Pink Rot Potato Disease


Pink Rot (Phytophthora erythroseptica), sometimes known as ‘Water Rot’ is a potato disease normally associated with high soil moisture at the time when tubers are approaching maturity.

Common Signs and Symptoms of Pink Rot

Plants affected with Pink Rot disease are often show signs of stunting or wilting during the later stages of the growing season.

Wilting starts from the base of the plant’s stem and progresses up causing a yellowing of the leaves, and the roots of affected plants may turn brown to black.

Tuber symptoms are much easier to spot, and include:

Rubbery (but not discoloured) tissue in the early stages with a tough, leathery surface on affected tubers.

Cutting rotten tubers open will initially reveal odourless, cream coloured tissue which, when left exposed to air for around 20-30 minutes, changes to pink.  After around an hour the tissue colour changes to brown, before finally going black.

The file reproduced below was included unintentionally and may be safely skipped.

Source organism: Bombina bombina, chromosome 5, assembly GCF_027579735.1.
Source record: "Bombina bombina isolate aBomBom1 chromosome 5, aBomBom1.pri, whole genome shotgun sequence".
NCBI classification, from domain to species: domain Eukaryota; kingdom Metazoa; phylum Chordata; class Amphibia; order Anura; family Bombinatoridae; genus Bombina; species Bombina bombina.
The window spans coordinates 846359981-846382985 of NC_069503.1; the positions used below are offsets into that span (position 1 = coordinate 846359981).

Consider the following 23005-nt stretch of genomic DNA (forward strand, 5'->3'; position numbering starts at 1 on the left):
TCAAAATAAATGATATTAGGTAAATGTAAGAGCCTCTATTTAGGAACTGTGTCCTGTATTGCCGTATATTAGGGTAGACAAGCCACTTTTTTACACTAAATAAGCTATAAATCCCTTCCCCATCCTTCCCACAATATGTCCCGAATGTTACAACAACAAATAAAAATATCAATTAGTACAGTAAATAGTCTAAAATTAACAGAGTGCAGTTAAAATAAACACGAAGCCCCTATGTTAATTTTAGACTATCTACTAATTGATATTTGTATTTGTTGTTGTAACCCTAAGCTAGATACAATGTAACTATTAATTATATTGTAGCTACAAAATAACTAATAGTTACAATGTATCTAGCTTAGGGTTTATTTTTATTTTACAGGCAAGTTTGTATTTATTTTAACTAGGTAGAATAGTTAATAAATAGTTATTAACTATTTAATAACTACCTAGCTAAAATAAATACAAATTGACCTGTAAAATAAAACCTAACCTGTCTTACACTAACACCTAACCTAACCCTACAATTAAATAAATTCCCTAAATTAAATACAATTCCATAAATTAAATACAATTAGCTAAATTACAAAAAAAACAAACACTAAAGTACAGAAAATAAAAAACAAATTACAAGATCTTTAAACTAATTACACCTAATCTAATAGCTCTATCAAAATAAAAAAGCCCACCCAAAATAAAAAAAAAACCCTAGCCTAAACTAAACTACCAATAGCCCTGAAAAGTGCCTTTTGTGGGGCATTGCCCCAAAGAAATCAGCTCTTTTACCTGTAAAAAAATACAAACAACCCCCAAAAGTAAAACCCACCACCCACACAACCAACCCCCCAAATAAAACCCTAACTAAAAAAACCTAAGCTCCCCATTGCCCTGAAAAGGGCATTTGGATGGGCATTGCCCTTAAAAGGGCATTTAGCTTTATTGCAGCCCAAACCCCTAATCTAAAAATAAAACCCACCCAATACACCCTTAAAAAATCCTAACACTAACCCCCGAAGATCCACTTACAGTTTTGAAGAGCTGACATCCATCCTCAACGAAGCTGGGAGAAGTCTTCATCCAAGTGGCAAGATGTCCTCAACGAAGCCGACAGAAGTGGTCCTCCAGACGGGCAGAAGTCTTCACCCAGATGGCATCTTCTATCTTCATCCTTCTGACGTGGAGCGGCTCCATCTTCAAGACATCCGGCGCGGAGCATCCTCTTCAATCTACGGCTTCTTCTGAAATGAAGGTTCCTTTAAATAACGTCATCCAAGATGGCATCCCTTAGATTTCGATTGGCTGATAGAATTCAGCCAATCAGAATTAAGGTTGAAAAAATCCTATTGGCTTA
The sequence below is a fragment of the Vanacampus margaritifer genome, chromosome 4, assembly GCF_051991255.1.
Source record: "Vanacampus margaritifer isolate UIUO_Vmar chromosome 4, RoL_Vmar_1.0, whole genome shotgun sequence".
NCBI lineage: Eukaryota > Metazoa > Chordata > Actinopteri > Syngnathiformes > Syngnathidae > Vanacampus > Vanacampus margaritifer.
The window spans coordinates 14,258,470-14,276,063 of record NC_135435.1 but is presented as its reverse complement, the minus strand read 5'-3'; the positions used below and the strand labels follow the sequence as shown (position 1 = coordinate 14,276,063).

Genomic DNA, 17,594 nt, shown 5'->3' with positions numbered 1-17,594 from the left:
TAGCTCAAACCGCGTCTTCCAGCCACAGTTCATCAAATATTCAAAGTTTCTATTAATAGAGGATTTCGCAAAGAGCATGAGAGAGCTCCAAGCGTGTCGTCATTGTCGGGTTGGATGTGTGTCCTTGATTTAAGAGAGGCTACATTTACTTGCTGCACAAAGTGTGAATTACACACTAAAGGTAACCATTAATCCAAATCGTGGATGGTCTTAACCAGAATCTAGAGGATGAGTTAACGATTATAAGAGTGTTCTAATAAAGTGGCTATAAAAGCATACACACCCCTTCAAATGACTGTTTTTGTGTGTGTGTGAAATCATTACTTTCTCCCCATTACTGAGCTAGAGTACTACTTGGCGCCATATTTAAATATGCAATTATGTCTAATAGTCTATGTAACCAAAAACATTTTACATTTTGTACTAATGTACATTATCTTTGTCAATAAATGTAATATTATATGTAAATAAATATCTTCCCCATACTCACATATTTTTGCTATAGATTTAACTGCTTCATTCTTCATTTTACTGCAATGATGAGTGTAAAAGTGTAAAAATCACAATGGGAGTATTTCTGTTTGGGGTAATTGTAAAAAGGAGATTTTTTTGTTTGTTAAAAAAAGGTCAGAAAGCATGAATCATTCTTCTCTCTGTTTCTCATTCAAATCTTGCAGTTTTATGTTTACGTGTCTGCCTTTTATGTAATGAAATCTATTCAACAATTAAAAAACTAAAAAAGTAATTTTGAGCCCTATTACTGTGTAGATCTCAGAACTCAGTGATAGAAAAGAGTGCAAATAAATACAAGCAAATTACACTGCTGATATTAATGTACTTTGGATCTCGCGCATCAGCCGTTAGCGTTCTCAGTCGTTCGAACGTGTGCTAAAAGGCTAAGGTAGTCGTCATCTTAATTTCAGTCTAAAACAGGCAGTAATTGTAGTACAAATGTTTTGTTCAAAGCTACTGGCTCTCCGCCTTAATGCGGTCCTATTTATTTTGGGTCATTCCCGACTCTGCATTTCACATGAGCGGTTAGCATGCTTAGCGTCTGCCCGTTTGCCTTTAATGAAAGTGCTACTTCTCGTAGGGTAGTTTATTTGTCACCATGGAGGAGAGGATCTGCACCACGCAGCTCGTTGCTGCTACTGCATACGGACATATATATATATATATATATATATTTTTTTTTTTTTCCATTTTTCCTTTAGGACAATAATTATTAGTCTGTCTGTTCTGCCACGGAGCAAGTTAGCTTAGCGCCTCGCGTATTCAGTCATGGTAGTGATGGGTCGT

Tubers infected with pink rot often have a characteristic smell of vinegar.

Common Causes and Conditions of Pink Rot

Pink Rot is caused by infected soil and is most prevalent in dry, hot weather.

Vulnerable / Immune Varieties

There are no particular potato varieties have a high resistance to pink rot.

Controlling Pink Rot

Cultural and Methods:
Pink rot can be controlled by applying the following cultural methods:

Allow tubers to establish a good skin set before harvesting.

Take care not to wound or damage tubers during the harvest.

Avoid harvesting tubers from very wet or poorly drained field areas.

Identify and discard any infected potatoes during harvest and before storage.

Chemicals:

There are no effective chemical products currently available in the UK to control pink rot.

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